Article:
It’s not too fierce, this vulgarity; instead it feels crude—the difference between a fine French meal and the kind of noodles you slurp. That crudeness is then visualized as a kind of badge, the life affixed to one’s life. What kind of person, what kind of citizen, wears another life? The patriarch does, the oppressor, the tyrant: when they choose to be vulgar, they take themselves down toward (but never to) the level of the abject thing that they dominate. By comparison, if we asked Mang Ke what he considered vulgar, what would it be? Many things, but among them would be pain, the pain of experience; Ashbery’s poem instead contains an emblem for pain, the cheap restaurant, the faux-modest shake of the head in “token resistance.” This interpretation might seem like a stretch, like forcibly reading absent violence into a basically peaceful dream, but look where the poem ends:

            Now it’s years after that. It
            isn’t possible to be young anymore.
            Yet the tree treats me like a brute friend;
            my own shoes have scarred the walk I’ve taken.

If the violence we experience comes out in the heat and blood of our writing, we might discern from the coolness of this poem that this is the work of a writer who missed America’s many twentieth-century wars, perhaps one accustomed to a quiet life, a farm life, a scholar’s life. That is true. Still, there is harm in this poem, harm deferred, hidden—the speaker of the poem does not accept his brutishness, but has it ascribed to him. The scars the speaker causes appear as if by magic under the feet, as if the ground itself has become oversensitive to those who pass across it. These are the poems of the air war, the poems of the Empire State, feeling out toward the distant edges of the organism where the feeding takes place. This is why, in a dream, the speaker is told to wear it: America has invented a violence that it no longer has to feel. To put on the token of its presence is to resist unfeeling and make a first (small, easy) step toward resistance.

Thinking about violence as something that accumulates in a person or society may help us better understand the United States today. What does the difference between the demonstrations in Hong Kong in 2014 and 2015, where large numbers of citizens were allowed to occupy public space, and the struggles in Ferguson and Baltimore, suppressed with overwhelming force, tell us about how groups of people should and do treat one another? Perhaps the engine of the difference is the level of violence experienced by the two communities. Hong Kong had no firearm homicides between 2007 and 2010, and has stopped tracking them separately from other murders; it has exceptionally strict gun laws and no standing military of its own. St. Louis, with about a third of Hong Kong’s population, was named America’s most dangerous city in 2006; gun ownership there is especially easy and gun violence is particularly high, and it is part of a republic that has been engaged in several full-scale wars since 2001.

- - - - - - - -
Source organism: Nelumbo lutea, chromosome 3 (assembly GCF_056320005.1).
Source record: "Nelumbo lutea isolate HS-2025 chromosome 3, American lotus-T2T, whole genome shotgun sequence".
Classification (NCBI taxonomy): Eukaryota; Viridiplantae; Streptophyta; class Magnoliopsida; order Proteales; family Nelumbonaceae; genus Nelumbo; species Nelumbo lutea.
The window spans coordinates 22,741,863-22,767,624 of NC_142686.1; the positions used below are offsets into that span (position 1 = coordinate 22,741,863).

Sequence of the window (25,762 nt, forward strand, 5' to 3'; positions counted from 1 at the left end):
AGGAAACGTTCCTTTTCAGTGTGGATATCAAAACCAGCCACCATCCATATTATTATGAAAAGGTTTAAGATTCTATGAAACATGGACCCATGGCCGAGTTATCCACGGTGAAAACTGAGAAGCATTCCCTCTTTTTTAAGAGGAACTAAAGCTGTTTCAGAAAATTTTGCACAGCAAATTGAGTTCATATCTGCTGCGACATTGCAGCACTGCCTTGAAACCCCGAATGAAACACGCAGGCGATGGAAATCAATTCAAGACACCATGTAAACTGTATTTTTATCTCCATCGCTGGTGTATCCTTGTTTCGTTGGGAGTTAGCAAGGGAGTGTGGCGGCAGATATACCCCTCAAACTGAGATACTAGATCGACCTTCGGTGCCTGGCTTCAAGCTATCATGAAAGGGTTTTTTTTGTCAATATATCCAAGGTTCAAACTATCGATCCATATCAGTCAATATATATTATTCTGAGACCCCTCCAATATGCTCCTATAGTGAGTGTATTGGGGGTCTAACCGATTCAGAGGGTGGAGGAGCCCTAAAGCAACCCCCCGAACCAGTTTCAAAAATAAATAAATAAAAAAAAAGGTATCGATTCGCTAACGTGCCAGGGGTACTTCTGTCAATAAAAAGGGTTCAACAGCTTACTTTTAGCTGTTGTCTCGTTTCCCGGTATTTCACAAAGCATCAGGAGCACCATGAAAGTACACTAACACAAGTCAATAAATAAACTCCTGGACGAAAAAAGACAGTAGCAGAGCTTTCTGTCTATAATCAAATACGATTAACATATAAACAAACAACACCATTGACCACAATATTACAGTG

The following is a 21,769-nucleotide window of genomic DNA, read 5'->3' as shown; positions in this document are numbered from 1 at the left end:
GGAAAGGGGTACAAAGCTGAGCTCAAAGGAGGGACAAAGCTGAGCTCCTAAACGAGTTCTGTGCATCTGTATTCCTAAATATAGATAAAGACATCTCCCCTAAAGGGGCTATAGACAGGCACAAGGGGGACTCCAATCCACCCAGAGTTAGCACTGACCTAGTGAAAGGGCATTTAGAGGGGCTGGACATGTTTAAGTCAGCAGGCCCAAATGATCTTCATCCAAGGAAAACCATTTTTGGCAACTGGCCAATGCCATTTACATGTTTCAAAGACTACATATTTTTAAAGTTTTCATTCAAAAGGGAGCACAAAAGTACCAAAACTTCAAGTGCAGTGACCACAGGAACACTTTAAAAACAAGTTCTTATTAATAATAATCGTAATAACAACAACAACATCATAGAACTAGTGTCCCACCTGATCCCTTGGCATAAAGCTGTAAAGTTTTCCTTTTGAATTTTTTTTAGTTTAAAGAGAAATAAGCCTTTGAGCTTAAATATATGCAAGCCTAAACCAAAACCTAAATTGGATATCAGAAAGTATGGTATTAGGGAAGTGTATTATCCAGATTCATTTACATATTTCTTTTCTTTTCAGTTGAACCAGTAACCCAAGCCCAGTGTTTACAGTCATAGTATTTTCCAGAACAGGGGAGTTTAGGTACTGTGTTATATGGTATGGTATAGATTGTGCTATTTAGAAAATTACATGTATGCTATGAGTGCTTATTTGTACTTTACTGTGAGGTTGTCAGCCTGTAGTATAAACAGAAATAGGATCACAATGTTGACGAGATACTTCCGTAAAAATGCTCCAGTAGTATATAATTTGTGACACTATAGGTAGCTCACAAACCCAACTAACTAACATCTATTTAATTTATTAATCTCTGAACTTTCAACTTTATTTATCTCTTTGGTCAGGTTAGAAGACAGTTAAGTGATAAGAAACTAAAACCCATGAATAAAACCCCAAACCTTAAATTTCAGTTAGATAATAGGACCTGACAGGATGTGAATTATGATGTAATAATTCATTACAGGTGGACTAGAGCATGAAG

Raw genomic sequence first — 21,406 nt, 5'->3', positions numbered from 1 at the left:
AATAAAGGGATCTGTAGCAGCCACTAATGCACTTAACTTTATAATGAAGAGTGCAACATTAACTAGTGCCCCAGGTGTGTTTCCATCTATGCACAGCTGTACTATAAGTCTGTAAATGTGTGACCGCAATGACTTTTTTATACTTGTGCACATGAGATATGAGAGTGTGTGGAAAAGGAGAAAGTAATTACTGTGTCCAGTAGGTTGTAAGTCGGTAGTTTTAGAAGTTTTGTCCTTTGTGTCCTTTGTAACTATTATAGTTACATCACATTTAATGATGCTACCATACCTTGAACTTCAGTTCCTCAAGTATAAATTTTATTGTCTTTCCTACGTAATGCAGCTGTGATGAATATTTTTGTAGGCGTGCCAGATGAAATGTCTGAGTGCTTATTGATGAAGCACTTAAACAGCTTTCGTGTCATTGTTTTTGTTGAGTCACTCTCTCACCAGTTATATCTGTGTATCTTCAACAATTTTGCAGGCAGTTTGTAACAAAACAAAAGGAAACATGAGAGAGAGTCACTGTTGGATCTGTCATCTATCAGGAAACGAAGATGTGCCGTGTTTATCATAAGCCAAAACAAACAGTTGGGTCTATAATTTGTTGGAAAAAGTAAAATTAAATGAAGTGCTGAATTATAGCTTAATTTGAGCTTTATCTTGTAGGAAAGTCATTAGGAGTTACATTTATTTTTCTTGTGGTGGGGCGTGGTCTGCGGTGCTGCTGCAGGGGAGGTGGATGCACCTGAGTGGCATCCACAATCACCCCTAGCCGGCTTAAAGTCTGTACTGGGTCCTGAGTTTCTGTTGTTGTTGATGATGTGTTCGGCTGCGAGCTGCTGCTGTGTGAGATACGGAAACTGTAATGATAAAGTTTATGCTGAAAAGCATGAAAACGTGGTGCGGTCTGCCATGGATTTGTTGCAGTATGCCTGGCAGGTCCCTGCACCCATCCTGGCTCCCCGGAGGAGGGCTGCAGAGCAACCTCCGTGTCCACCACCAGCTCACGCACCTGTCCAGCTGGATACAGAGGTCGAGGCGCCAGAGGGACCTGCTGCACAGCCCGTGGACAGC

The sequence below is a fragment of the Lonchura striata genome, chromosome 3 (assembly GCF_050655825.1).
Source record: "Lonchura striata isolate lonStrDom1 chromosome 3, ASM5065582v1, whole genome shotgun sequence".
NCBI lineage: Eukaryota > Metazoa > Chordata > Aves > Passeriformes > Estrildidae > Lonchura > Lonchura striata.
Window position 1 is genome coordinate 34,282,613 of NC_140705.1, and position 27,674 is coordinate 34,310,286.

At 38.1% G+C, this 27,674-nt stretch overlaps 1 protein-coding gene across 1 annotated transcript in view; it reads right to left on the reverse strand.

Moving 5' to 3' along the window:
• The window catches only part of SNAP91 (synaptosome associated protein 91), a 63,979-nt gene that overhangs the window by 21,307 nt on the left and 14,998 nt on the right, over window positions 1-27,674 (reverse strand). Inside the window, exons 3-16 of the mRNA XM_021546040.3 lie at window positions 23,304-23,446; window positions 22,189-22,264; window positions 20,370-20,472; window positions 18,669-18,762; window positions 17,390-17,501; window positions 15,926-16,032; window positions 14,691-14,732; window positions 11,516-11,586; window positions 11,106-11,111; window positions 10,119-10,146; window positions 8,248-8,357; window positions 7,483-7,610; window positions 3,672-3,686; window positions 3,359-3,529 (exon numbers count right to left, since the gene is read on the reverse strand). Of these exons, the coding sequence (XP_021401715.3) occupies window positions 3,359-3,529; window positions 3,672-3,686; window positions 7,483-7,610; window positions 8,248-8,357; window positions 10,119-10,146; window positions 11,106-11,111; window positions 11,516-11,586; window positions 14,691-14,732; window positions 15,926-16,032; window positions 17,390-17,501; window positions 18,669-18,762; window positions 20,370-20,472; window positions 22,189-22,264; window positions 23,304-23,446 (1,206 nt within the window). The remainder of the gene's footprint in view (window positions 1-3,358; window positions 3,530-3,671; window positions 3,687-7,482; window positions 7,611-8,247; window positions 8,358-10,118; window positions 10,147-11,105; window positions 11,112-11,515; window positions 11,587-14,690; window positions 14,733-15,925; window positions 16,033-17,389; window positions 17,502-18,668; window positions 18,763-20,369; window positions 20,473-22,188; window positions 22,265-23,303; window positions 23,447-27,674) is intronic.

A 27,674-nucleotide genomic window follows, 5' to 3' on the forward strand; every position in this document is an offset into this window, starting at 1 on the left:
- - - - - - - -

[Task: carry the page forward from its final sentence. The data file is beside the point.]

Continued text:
If violence from one source soaks into the people around it, we can imagine a kind of cause-and-effect network with no center. Ex-soldiers and others are paid to police a heavily armed country shaped by a history of racial violence, and then are given broad license to harm and kill citizens; the population comes to fear and loathe the police, and look for ways to resist them. Boxing gives way to ultimate fighting; the sunflower turns its head and bares its teeth. This reminds us that the Ferguson and Baltimore protests were in and of themselves provoked by racist state violence; it is not hard to see why police assumed they would face a violent response, one spoken in the same terms with which these communities had been addressed.

Compare to this the terms of the Hong Kong conflict. The central issue was representation in local government; the struggle for protesters, over the long weeks during which the demonstrations took place, was to keep up their energy and commitment, to justify the sacrifice of hours worked and classes attended. These problems of energy disappeared when the police used unprovoked force: people streamed into the squares, motivated by anger, a sense of the need for self-defense. In the absence of police violence, though, the uprising became a conversation, one written at the Lennon Wall, sung through public performances songs like “Boundless Oceans, Vast Skies” and “Do You Hear the People Sing.” Eventually, protesters left at least partly of their own accord: not as victors, perhaps, but as yet without casualties.

In Mang Ke’s poem, and in the speech of the protesters against police abuse in the United States, one can feel a pulse of rage and pain quite different from most of the voices raised in Hong Kong. This is a rhythm—not the only one, to be sure, but a loud one—of the life of American spaces today. As we experience them, fear and pain and hopelessness arrive as a powerful, causeless, aggregate blur, but when we speak them in the poem and on the street, though, the sunflower turns its attention toward its oppressor, the eye of the public falls on police officers who harm them, and even Ashbery begins to try to delineate the light and magical sensation of distant imperial evil. If violence is aggregate and self-reinforcing, then speech—even speech about violence, or speech that uses the language of violence—creates discernment, the hope for progress, an identification of our current problems that could serve as the first step to change.